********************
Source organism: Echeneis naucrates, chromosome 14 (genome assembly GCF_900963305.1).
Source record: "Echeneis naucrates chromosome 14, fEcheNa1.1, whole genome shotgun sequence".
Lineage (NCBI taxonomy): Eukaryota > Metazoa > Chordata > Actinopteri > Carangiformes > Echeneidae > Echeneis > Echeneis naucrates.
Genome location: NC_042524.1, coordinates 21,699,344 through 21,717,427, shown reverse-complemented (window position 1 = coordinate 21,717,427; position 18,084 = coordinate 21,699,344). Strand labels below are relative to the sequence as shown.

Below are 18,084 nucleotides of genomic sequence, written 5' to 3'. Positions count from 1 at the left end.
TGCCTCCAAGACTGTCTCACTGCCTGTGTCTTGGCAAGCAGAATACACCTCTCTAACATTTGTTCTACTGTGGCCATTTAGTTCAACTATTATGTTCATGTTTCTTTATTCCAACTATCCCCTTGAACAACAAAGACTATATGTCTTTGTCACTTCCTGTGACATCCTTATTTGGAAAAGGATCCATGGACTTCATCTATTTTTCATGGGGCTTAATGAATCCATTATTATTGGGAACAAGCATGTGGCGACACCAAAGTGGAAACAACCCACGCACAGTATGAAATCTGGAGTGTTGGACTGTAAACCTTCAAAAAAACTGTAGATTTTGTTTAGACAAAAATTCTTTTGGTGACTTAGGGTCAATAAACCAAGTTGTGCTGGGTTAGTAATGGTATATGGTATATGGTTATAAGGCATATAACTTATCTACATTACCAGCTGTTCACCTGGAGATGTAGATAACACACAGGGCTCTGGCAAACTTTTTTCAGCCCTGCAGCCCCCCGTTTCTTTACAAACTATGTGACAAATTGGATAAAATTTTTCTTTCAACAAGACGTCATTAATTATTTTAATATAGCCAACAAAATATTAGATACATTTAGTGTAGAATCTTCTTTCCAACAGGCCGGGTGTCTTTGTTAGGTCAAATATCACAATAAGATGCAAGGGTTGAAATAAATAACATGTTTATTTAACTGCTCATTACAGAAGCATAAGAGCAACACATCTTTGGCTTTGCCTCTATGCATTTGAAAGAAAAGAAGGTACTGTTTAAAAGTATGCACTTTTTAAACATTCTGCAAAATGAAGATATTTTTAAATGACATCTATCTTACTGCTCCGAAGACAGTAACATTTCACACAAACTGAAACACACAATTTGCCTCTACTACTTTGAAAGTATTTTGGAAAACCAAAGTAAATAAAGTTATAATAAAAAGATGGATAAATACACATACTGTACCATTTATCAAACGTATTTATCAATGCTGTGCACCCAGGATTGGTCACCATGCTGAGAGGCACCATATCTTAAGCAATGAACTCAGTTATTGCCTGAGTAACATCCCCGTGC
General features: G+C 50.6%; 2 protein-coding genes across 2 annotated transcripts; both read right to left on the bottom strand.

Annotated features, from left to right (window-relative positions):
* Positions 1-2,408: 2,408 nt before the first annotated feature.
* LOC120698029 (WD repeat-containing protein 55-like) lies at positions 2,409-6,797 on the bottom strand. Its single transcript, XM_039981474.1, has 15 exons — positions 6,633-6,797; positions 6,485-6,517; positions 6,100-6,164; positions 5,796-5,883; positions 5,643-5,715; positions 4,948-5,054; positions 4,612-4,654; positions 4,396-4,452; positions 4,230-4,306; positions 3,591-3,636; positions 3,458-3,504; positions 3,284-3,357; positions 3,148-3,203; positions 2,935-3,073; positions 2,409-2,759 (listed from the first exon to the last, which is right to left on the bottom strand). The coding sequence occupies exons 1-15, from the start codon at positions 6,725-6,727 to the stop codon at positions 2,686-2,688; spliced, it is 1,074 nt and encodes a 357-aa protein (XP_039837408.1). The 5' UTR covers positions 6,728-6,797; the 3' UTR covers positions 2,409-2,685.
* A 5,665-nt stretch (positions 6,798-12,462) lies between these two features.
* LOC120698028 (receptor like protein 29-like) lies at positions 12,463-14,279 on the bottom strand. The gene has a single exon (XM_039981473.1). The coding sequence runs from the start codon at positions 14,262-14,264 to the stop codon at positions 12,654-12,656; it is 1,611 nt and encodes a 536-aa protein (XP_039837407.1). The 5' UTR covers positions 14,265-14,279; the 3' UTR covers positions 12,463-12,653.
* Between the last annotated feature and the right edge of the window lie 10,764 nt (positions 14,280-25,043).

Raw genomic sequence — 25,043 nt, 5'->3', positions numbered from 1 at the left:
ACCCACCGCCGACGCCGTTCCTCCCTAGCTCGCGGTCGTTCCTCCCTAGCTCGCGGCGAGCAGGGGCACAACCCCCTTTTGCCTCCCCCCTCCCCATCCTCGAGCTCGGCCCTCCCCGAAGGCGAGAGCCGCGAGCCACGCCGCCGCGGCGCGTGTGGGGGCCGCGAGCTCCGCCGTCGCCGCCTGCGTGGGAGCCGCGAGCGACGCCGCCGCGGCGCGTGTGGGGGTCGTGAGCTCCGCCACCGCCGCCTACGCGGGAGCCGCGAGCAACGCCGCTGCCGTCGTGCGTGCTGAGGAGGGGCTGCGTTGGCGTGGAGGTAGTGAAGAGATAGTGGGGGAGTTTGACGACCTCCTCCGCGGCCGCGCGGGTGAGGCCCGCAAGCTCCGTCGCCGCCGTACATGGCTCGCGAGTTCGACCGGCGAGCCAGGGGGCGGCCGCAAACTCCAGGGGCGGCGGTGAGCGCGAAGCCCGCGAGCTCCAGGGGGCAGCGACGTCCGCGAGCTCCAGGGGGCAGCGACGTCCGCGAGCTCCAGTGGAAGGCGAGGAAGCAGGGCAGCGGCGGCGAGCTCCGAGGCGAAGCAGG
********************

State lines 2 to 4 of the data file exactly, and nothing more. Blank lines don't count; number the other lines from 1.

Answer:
Source record: "Echeneis naucrates chromosome 14, fEcheNa1.1, whole genome shotgun sequence".
Lineage (NCBI taxonomy): Eukaryota > Metazoa > Chordata > Actinopteri > Carangiformes > Echeneidae > Echeneis > Echeneis naucrates.
Genome location: NC_042524.1, coordinates 21,699,344 through 21,717,427, shown reverse-complemented (window position 1 = coordinate 21,717,427; position 18,084 = coordinate 21,699,344). Strand labels below are relative to the sequence as shown.